Durst writes, "Lies are important. We couldn't survive without lies. We just need a different name for some of them. LIES sounds so perjorative. What do you call the correct response to 'Honey, do these pants make me look fat?' Is that a lie? No, that's self defense. You can't outlaw lies, then only outlaws will tell lies. If you make lies illegal, the very fabric of society would unravel. Think of it; our streets cluttered with the hollow eyed shells of lawyers, politicians and advertising executives."
Durst comments on the recent re-election of Newt Gingrich: "Actual side-by-side headlines on the front page above the fold of the New York Times, Jan. 8, 1997: 'G.O.P. Narrowly Re-elects Gingrich As House Speaker, Despite Ethics Accusations' and 'Malaria Makes a Comeback, And is Deadlier than Ever.'"
Durst writes, "So all the really important pundits, the ones with network TV gigs, are going around saying that Dole looked pretty good at the debate. Compared to what? The mummified remains of an ancient shmushed possum obliterating the yellow double line of I-40? Yeah, compared to the State of the Union Address response where he looked like he had risen from the dead to read us our rights, he was positively perky."
Durst says, "More cuddly than teenagers in the back of a station wagon at a post-prom keg party, Disney and McDonalds are getting hitched. But it's not a shotgun wedding. It's a corporate bonding between the ultimate icons of American Imperialism. Mickey Mouse and Ronald McDonald, as the proud fathers, are handing out Cuban cigars and drinking rare single malt Scotch until the wee hours toasting the slow ugly demises of the Burger King and Alan Ladd Jr."
It had to happen in Florida; somebody at a Wal- Mart complains about the front of a displayed t-shirt that proclaims, "Someday A Woman Will Be President". And the store pulls the shirt saying it doesn't fit the store's family values standards.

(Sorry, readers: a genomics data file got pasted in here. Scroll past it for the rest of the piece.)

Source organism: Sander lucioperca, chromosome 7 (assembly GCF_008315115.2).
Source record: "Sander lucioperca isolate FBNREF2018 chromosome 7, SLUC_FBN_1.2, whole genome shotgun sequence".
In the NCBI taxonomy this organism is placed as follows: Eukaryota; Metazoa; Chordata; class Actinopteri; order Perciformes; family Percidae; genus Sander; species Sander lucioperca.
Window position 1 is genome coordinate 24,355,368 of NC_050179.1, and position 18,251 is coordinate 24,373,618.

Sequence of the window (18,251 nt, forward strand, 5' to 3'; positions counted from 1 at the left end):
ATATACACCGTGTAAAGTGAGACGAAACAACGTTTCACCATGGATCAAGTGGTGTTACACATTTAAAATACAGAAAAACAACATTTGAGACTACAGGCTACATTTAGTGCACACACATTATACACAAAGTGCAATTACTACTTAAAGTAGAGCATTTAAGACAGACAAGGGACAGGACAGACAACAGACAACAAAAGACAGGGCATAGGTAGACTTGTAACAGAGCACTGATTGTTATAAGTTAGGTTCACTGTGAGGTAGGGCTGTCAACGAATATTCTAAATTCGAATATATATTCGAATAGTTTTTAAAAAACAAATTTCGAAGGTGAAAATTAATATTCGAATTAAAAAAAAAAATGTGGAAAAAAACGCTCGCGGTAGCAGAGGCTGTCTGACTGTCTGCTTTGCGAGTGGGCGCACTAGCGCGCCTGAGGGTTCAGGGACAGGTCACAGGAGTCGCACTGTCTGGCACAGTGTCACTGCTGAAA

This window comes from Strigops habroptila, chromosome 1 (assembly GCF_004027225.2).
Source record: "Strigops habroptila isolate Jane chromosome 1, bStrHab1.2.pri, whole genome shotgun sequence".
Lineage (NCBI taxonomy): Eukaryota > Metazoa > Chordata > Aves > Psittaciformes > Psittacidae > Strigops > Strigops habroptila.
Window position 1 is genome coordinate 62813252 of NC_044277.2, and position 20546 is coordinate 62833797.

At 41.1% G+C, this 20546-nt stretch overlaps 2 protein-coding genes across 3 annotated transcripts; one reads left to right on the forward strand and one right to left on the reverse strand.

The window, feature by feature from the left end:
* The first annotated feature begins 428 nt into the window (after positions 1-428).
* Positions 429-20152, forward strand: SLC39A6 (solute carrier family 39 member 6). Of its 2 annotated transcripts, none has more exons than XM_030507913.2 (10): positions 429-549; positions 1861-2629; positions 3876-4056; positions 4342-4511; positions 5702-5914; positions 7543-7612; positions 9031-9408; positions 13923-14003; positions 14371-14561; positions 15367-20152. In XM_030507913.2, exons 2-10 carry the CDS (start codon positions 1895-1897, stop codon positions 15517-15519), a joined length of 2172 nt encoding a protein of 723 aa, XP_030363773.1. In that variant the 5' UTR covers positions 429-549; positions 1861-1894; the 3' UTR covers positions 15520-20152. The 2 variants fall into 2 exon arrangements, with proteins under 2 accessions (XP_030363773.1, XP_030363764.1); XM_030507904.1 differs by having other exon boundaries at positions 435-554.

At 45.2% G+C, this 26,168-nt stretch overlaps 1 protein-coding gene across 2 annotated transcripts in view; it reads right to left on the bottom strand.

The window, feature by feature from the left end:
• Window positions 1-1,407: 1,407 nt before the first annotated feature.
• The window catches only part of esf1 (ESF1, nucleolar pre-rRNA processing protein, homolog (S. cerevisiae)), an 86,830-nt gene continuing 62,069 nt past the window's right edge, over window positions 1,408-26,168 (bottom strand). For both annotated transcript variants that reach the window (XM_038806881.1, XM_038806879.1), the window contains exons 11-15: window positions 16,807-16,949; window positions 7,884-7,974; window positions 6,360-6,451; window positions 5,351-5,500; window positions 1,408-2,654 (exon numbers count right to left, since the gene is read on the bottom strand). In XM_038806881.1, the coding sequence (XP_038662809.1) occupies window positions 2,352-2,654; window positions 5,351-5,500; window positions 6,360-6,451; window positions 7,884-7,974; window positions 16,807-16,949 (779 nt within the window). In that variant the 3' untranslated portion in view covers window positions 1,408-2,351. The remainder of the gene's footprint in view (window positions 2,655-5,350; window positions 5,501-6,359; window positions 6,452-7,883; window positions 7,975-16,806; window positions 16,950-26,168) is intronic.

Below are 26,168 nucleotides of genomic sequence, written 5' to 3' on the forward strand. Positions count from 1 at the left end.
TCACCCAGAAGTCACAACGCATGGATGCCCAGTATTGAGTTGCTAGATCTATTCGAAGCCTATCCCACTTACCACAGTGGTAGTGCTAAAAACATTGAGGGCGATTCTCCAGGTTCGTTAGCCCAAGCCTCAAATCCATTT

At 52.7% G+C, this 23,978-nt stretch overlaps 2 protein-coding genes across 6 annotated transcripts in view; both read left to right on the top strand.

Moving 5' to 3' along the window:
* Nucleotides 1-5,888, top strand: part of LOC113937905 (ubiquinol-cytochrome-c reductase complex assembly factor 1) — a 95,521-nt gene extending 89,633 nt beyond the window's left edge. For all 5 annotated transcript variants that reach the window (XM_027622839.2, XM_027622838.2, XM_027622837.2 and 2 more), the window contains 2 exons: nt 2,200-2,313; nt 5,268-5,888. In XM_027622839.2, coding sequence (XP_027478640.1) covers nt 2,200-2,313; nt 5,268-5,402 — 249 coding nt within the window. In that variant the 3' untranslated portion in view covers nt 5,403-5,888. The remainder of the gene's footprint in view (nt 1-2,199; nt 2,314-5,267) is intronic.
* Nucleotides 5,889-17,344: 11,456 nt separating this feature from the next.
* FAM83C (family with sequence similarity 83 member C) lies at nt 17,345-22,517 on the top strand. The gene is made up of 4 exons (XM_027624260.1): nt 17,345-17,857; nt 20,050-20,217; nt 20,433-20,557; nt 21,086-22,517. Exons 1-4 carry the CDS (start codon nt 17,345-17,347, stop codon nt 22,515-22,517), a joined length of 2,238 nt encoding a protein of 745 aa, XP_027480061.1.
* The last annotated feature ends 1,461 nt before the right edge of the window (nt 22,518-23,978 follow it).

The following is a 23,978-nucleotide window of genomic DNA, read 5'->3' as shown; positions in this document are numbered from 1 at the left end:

"Its awards season again! The "Too Little Too Late Too Short Award" goes to George W. for leaping onto the campaign finance reform bandwagon by the edge of his fingernails. The "Roll Over And Scratch My Belly You Adorable Beast Award" goes to the media for their hard hitting coverage of John McCain. And the "At Least He's Got A Future As A Short Order Cook Award" to Gary Bauer."
Now that Viacom -- which owns MTV, Comedy Central and Nickelodeon -- has gobbled up CBS, its programmers are having cross-fertilization wet dreams. When they breed classic CBS shows with flashy MTV cuts, you can expect to see programs like "Walker: South Park Ranger" and "Yo! Bryant Gumbel Raps..."
Durst writes: "Well, Kenneth Starr finally found his smoking bimbo. Kathleen Willey has divulged all to '60 Minutes' which is as close as you can get in America of a public confession. She spoke of a simpler time, way back in 1993, when Bill Clinton invited her into the Oval Office and tried to get her to touch his, well ... the leader of the leader of the Free World."
Durst writes, "Congress has gone underground for the winter like 535 individual bears in search of extremely safe caves lain with piles of soft money. But don't get too elated, they'll be back. There is much to do. Plenty of stuff still works. Here are the high points, if you have the nerve to call them that, of the first half of the 105th Congress' mucking up."
Durst writes, "Bill Clinton, the man who owes more to soft money than Joseph Gallo owes to crushed grapes is petitioning the Federal Election Commission to abolish the 'soft money' loophole. Oh, there you go. Next, I suppose Mark McGwire is going to ask Major League Baseball to declare any ball leaving the field of play is an out. "